- Open Access
Methods for the field evaluation of quantitative G6PD diagnostics: a review
© The Author(s) 2017
- Received: 7 June 2017
- Accepted: 6 September 2017
- Published: 11 September 2017
Individuals with glucose-6-phosphate dehydrogenase (G6PD) deficiency are at risk of severe haemolysis following the administration of 8-aminoquinoline compounds. Primaquine is the only widely available 8-aminoquinoline for the radical cure of Plasmodium vivax. Tafenoquine is under development with the potential to simplify treatment regimens, but point-of-care (PoC) tests will be needed to provide quantitative measurement of G6PD activity prior to its administration. There is currently a lack of appropriate G6PD PoC tests, but a number of new tests are in development and are likely to enter the market in the coming years. As these are implemented, they will need to be validated in field studies. This article outlines the technical details for the field evaluation of novel quantitative G6PD diagnostics such as sample handling, reference testing and statistical analysis. Field evaluation is based on the comparison of paired samples, including one sample tested by the new assay at point of care and one sample tested by the gold-standard reference method, UV spectrophotometry in an established laboratory. Samples can be collected as capillary or venous blood; the existing literature suggests that potential differences in capillary or venous blood are unlikely to affect results substantially. The collection and storage of samples is critical to ensure preservation of enzyme activity, it is recommended that samples are stored at 4 °C and testing occurs within 4 days of collection. Test results can be visually presented as scatter plot, Bland–Altman plot, and a histogram of the G6PD activity distribution of the study population. Calculating the adjusted male median allows categorizing results according to G6PD activity to calculate standard performance indicators and to perform receiver operating characteristic (ROC) analysis.
Glucose-6-phosphate dehydrogenase (G6PD) is an essential enzyme in the pentose phosphate pathway (PPP), the only pathway for human red blood cells (RBC) to maintain the cells’ redox potential by reducing NADP+ to NADPH [1, 2]. The enzyme consists of two dimers encoded by a gene on the long arm of the X chromosome. Non-synonymous mutations in the gene can decrease enzyme activity or reduce the stability of the enzyme, resulting in different degrees of G6PD deficiency. Because the gene is on the X chromosome, males are hemizygous and are either classified as G6PD deficient or normal by phenotype. Females have two gene copies which are expressed alternately in RBCs. Females therefore can be homozygous deficient (two gene copies with a deleterious mutation), heterozygous with one gene copy encoding a normal G6PD variant and one gene copy encoding a deficient G6PD variant (and a phenotype ranging from normal to deficient), or homozygous normal with both gene copies expressing G6PD variants with normal G6PD activity. Through the process of X-chromosome inactivation (also called lyonization), females express only one of their two copies of the gene in each cell. This occurs randomly in the precursors of RBCs early in the embryonic stage and results in different ratios of gene expression in mature RBCs amongst females but is constant within an individual . As a consequence females heterozygous for G6PD can manifest a range of intermediate G6PD activities between typical normal and deficient G6PD activities that reflects the average enzymatic activity of these two cellular populations.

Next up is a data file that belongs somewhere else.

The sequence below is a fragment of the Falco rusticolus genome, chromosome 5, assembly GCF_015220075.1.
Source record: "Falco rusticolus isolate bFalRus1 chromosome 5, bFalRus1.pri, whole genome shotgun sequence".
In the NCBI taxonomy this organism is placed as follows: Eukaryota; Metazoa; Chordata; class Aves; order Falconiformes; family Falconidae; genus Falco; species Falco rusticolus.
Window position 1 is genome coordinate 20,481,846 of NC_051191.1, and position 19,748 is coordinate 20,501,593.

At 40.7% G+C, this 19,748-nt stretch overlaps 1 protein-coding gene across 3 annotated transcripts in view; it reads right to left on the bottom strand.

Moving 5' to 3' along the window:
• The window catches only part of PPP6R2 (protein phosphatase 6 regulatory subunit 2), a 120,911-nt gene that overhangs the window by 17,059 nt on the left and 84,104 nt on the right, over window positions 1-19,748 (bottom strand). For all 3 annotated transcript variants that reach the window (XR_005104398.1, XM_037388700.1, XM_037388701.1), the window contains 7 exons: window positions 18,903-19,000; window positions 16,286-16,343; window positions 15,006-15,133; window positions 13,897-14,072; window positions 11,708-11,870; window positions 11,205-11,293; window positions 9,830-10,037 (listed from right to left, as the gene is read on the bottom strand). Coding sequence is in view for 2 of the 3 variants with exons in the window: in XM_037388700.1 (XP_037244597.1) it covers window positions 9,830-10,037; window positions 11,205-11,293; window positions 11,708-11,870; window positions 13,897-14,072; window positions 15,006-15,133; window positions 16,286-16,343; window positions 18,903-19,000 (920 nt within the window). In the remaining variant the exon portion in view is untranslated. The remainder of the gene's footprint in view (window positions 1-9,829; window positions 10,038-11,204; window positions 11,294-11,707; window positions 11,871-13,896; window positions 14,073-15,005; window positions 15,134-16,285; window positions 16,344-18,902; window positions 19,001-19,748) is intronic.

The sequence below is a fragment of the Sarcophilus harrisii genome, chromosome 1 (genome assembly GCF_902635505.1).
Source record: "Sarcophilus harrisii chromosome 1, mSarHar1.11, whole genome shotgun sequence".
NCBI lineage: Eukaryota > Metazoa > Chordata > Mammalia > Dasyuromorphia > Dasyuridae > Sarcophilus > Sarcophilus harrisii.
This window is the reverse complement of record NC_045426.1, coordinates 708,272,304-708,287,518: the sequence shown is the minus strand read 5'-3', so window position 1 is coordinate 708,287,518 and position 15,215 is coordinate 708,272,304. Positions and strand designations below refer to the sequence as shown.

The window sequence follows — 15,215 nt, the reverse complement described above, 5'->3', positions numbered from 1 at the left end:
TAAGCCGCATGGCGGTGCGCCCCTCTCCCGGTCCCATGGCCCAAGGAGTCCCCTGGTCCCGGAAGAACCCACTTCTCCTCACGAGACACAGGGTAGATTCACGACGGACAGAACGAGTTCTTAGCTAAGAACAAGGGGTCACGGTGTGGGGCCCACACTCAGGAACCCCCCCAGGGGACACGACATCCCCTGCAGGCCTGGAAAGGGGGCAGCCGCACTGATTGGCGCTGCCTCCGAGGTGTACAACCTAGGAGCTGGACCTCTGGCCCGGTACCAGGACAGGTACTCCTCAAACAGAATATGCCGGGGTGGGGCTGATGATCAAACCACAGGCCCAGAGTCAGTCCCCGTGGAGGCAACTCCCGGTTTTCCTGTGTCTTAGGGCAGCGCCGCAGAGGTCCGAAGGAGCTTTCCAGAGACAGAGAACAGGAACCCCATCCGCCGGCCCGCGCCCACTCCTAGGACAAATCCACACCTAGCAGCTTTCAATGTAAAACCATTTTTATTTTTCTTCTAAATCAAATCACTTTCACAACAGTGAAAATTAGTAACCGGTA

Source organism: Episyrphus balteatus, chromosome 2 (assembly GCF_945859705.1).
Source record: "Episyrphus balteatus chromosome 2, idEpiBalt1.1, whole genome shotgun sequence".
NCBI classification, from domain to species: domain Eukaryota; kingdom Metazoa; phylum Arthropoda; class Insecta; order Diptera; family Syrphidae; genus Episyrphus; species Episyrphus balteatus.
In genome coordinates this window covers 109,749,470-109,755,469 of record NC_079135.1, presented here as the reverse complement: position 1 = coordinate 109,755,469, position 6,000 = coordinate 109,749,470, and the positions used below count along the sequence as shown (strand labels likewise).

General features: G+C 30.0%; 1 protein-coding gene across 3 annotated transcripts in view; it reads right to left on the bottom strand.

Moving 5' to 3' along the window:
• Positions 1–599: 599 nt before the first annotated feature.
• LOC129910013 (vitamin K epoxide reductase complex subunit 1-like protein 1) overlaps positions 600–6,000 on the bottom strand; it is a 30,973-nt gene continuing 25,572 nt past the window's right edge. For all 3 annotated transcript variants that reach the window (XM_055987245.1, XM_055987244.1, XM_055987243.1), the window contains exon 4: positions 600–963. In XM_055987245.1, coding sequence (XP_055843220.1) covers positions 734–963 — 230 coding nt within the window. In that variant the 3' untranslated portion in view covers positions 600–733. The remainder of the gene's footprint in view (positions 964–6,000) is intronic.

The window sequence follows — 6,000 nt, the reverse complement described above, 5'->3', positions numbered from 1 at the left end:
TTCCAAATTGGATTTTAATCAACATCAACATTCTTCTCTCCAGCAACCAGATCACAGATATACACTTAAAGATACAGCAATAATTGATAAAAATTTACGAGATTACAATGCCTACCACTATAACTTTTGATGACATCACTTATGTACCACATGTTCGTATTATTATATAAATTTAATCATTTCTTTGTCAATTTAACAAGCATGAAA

Glucose-6-phosphate dehydrogenase deficiency (G6PDd) is the most common enzymopathy with at least 400 million individuals affected worldwide [3, 4]. More than 185 clinically relevant variants of G6PDd have been reported with a spectrum of associated enzyme deficiencies . The high prevalence of these mutants is likely to have been driven by their ability to provide some degree of protection from malaria [5–9]. A case control study conducted in The Gambia looking at three major polymorphisms associated with G6PD deficiency found that G6PDd provided significant protection against severe malaria (OR = 0.83) . A cross sectional survey from the Brazilian Amazon reported a very strong protective effect against all species of malaria for the G6PD A-variant (OR = 0.12) and even stronger protection with the Mediterranean variant (OR = 0.01) . A Thai study showed that patients with the Mahidol variant (conferring moderate G6PDd) had reduced Plasmodium vivax, but not Plasmodium falciparum parasitaemia . More recently, a study conducted in Papua found detectable parasitaemia to be significantly lower among patients with G6PDd (OR = 0.44) with a greater protective effect for P. vivax compared to P. falciparum .